The first seven chapters of Leviticus are all about the sacrificial system. Many New Testament believers know that Christ is the ultimate sacrifice for our sins, but is that all we can learn from the divinely-mandated sacrifices? You know I’m going to say “no”, because otherwise I wouldn’t be writing this post 🙂
One thing I’d always overlooked is that with the exception of Leviticus 6:8-7:36, these chapters are addressed to the ordinary Israelite (one of my podcast pastors pointed that out). God says to Moses, “say to the Israelites” in 1:1-2; 4:1-2; 5:1; 6:1, 8-9, 24-25; 7:22-23, 28-29. If these instructions were for the regular members of the covenant community then, they must have some significance for the regular members of the covenant community now. Following is some of what I’ve been thinking on:
Sacrifice and worship
Some of the principles of worship then are applicable now:
- Excellence: the animal offerings were to be without blemish, e.g. 1:3, 10.
- Spontaneity: the burnt offering (ch. 1), grain offering (ch. 2) and fellowship offering (ch. 3) were voluntary. One of the occasions for a presenting a fellowship offering was when the worshipper wished to express general gratitude to God. (Isn’t that a delightful provision God makes?)
- Structure: there were rules to be followed, such as what sacrificial animal to bring and what to do with its various parts. There are still rules to be followed by the New Testament believer, such as the ones Paul lays down in 1 Corinthians 14.
- No economic barriers: The type of sacrifice to be made was in some cases porportional to the worshipper’s status and wealth (1:14-17; 5:7-13). Yahweh wouldn’t let that be a hindrance to atonement for sin.
- Substitution: The worshipper placed their hands on a sacrificial animal, which died instead of the human.
Sacrifice and the Christian
The New Testament writers used metaphors drawn from the Jewish sacrificial system with reference to the Christian.The burnt offering (Leviticus 1) was completely burnt up on the altar, nothing remained. In the same way, the follower of Christ is called to give up their life completely to God:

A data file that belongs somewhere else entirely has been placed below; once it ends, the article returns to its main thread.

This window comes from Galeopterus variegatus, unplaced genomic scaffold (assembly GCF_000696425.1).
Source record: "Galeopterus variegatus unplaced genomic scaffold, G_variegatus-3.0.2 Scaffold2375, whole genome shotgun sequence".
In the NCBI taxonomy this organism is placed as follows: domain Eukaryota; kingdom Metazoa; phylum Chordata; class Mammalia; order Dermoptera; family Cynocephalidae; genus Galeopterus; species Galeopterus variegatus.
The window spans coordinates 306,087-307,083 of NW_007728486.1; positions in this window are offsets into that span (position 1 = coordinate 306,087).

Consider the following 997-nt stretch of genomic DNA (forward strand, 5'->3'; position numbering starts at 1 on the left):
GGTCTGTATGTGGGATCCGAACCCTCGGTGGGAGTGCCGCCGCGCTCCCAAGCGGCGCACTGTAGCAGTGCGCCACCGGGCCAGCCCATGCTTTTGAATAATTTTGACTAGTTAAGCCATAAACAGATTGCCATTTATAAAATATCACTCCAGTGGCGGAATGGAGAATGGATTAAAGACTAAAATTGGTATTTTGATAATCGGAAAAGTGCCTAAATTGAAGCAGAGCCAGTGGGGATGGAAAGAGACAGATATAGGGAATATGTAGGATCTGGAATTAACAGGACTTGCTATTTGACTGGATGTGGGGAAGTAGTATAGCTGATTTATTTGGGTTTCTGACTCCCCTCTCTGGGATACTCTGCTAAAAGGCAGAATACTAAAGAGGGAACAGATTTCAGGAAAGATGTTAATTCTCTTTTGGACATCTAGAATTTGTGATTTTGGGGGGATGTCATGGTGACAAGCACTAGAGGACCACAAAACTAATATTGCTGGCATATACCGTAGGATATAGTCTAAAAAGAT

- Matthew 10:38, parallel in Luke 9:23-24
- Galatians 2:20
- Romans 12:1
- 1 Peter 2:20–25; 4:12–13; 5:9–10
Additionally, portions of some sacrifices were given to the officiating priest (e.g. Leviticus 2:3, 10). Paul picks up on this in 1 Corinthians 9:13-14 and applies it to the ministers of the New Covenant.
Sacrifice and Christ
The New Testament as a whole helps us understand that the sacrificial system, the tabernacle/temple and the priesthood were all pointers to Christ. The language of sacrifice is used to describe the life and death of Jesus:
- The Lamb: John 1:29, 36; 1 Corinthians 5:7, 1 Peter 1:19; Revelation 5:6, 12-13 (and elsewhere in Revelation)
- The blood: Romans 3:23-25; Ephesians 1:7; Hebrews 9:12-14, 21- 22; 10:19, 1 John 1:7, Revelation 1:5
- A pleasing aroma to God: Ephesians 5:2 (see, for example, Leviticus 1:9, 13, 17)
- The suffering servant Isaiah 53 is picked up in Matthew 27, Mark 15, Luke 23 and John 19
Resources I used
- Leviticus Lecture 1 by Gordon Wenham (audio and handout available here)
- Five sermons on Leviticus by Dale Ralph Davis (audio available here, date range is from April-October 2008)
- HCSB Study Bible